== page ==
At a meeting last week, representatives of the train company and of people with disabilities, as well as Assistant City Manager Tony St. Romaine, talked over their positions. At one point, St. Romaine, who is the city's ADA coordinator, said he wasn't consulted early enough in the process and hopes that won't happen again in similar projects using city money.

Even so, St. Romaine said the city concluded early on that the company wasn't breaking the law by proceeding without an accessible car.

“Our legal department has looked at the agreement even before it was executed by the council,” St. Romaine said in a later interview. “They had a legal opinion that that type of business that operates with antique, historic rail cars is not required to abide by the ADA regulation because it is almost impossible to convert an antique car to accommodate a wheelchair.”

But he thinks the company will make the changes.

“I think this is something they don’t have to do, but they want to do it — so we’re going to keep pushing them until they actually get it done,” St. Romaine said.

The train company has a five-year contract that started in June 2010. St. Romaine said that if the company has not made sufficient attempts to address the accessibility issue within the time frame of the contract, the city will consider ending it.

Aimee Wehmeier, the executive director of Services for Independent Living, said that despite St. Romaine's assurances, a demonstration is planned for opening night.

"I'm not sure that it makes sense to support a business that is not accessible when there are numerous businesses that are," Wehmeier said. "Yes, you can look around Columbia and you can see that there are other inaccessible businesses, but the difference is that the city is supporting this business. They are using funding that I am helping pay for to bring in something that is not accessible — that’s really the issue for me."

Balthazor said people in the community are considering taking legal action to determine whether the company is breaking the law.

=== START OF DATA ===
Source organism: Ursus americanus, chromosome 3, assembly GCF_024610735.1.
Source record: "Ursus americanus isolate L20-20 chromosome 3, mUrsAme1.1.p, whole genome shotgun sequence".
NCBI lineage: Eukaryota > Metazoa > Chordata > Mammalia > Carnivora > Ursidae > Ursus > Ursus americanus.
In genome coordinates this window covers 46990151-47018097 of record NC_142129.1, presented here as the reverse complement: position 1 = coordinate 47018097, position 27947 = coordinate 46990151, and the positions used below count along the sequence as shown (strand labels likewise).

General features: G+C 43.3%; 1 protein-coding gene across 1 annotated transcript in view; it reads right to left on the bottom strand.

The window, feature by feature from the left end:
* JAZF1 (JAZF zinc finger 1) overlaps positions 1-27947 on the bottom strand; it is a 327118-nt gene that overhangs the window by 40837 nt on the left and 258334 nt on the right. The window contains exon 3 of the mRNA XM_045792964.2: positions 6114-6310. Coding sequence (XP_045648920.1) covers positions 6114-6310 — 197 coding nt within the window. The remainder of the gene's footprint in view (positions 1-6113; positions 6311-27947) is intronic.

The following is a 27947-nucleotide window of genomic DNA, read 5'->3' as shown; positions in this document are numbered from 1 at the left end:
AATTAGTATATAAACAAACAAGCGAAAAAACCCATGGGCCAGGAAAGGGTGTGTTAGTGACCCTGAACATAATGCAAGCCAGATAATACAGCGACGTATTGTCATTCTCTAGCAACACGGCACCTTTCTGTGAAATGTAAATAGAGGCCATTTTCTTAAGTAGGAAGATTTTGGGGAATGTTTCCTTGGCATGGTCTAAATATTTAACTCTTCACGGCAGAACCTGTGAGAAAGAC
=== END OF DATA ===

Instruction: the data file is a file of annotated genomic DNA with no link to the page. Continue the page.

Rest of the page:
“There are a lot of people out there that are willing to file a complaint on that and find out,” he said. “The people who will make that determination would be the enforcement agencies. The Department of Justice and the Department of Transportation are the only ones that can finally decide whether or not these folks have met their requirements. It is not up to the city.”

Look inside shows finished train

The media open house on Tuesday provided a look into the finished train, which has a distinctly vintage feel. Five cars in all, it has a central kitchen car with two dining cars on each side.

A look inside the dining cars shows a central aisle flanked by tables with crisp, white tablecloths, plain ivory dinnerware and silver utensils. The walls appear to be part wood paneling and part velvet-like green, the same material as on the chairs. The carpet is deep red.

Outside, the train is a deep blue with yellow lettering. The paint looks new, but there are dents in places, signs of a past life on the rails somewhere else.

Talks about a local dinner train began in June 2010, when Central States Rail Associates approached the city seeking support to bring one to Columbia. The Columbia Convention and Visitors Bureau approved $45,000 to help move the five-car train to Columbia from Denver, Iowa. The city later agreed to allow the Columbia Star's use of the city's 21-mile rail line to Centralia and the Columbia station at 6501 Brown Station Road.

About $20,000 more in public money was used to upgrade the train station’s facilities, which included replacing gravel train entrances with asphalt ones.

Like Wehmeier, Balthazor stressed the main concern for him is one of public funding.